SOLAR ENERGY

From heat to Megawatts

The Sun is responsible for 99.98 % of the thermal density at the Earth’s surface and provides almost all our energy either directly or indirectly. It is an inexhaustible source of heat that can be converted into electricity during the day…and even at night.

Le site de Sanlúcar la Mayor (près de Séville – ES) est le plus important complexe européen de CSP pour la production d’électricité, avec la centrale PS10, la construction de PS20, deux fois plus puissante et 12 Ha destinés à des capteurs photovoltaïques. À l’horizon 2013, le site devrait atteindre une capacité de 300 MW et alimenter 153 000 foyers, épargnant ainsi 185 000 tonnes de CO2 par an. © Solúcar PLatform from Abengoa Solar
Sanlúcar La Mayor (near Seville in Spain), the site for Europe’s largest CSP complex for electricity production, with its PS10 power station, the doubly powerful PS20 under construction and 12 hectares earmarked for photovoltaic captors. By 2013, they should achieve a total capacity of 300 MW and be used to power 153 000 homes, saving 185 000 tonnes of CO2 a year. © Solúcar PLatform from Abengoa Solar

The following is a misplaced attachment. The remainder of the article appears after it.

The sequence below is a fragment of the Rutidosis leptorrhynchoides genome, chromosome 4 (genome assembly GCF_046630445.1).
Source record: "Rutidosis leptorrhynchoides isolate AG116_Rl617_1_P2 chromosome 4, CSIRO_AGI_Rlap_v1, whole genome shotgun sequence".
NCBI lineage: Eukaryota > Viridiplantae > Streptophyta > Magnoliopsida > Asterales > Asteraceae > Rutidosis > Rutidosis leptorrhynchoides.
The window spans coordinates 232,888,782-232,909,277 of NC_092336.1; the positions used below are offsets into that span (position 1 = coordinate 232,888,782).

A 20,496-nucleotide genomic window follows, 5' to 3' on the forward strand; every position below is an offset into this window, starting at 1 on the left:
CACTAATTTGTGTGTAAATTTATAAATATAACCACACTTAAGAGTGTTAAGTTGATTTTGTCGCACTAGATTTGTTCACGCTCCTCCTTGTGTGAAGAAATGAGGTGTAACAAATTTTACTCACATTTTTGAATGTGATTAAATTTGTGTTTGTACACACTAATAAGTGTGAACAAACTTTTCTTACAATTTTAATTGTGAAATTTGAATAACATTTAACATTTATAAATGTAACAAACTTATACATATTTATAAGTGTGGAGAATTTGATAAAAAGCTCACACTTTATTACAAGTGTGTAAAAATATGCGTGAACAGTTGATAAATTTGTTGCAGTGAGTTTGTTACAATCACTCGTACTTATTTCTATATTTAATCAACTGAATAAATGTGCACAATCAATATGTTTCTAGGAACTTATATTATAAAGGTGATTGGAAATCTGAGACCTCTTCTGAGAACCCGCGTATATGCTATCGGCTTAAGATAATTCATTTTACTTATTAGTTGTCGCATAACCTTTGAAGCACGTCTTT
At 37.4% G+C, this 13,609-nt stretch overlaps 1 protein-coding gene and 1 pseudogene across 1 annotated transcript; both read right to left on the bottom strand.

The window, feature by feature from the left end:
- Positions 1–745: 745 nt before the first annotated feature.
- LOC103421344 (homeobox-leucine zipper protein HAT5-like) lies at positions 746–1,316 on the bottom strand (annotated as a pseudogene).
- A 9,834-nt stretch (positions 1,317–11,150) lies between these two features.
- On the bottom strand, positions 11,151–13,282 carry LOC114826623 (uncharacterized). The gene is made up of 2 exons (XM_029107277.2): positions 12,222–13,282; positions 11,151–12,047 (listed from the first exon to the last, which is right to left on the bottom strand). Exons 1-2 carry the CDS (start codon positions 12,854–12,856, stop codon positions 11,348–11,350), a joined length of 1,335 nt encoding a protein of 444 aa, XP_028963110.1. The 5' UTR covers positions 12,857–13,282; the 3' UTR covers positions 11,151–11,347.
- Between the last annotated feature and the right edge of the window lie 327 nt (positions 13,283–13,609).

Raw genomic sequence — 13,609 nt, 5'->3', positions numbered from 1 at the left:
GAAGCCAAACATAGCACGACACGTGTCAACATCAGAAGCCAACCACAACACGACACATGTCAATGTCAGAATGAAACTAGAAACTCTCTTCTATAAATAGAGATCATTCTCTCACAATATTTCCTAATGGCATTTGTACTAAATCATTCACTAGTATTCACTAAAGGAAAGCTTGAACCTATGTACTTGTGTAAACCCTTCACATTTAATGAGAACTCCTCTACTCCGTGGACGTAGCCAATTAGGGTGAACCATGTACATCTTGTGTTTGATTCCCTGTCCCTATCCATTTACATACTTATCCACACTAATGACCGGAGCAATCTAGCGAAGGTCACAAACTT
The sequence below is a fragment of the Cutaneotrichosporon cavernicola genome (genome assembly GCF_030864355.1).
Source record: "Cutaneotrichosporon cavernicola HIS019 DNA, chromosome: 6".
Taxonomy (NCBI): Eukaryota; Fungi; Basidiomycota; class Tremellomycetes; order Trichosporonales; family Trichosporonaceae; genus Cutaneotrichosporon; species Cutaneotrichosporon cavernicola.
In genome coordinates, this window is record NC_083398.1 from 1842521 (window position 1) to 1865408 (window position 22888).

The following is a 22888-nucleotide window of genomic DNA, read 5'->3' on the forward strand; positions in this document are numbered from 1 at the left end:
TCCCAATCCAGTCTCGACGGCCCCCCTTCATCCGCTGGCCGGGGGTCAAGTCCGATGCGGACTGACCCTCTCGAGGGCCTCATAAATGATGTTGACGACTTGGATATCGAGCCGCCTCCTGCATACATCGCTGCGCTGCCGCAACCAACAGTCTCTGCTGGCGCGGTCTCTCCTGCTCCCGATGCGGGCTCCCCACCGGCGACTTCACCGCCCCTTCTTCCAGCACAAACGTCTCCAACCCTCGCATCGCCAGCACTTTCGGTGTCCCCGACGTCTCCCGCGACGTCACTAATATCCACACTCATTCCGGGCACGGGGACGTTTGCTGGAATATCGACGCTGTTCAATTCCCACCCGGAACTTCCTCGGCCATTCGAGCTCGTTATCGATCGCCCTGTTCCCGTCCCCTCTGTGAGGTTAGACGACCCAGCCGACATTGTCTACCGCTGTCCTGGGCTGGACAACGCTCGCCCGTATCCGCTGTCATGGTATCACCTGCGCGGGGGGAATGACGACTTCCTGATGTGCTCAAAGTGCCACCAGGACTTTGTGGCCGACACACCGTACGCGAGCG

The Sun was the sole source of energy at the Earth’s beginnings, it triggers photosynthesis and its heat governs the rhythms of the water and wind cycles. Since humans first appeared on Earth, the Sun has governed the rhythm of their lives too, although people have learned to exploit it to meet their increasingly sophisticated needs. By 250 BC, the Greeks were already concentrating the Sun’s rays on Roman ships to set them on fire. In the 18th century, Antoine Lavoisier managed to heat his solar furnace to 1 755 °C to melt platinum.

Now we are turning our eyes to the Sun to generate electricity, among other things.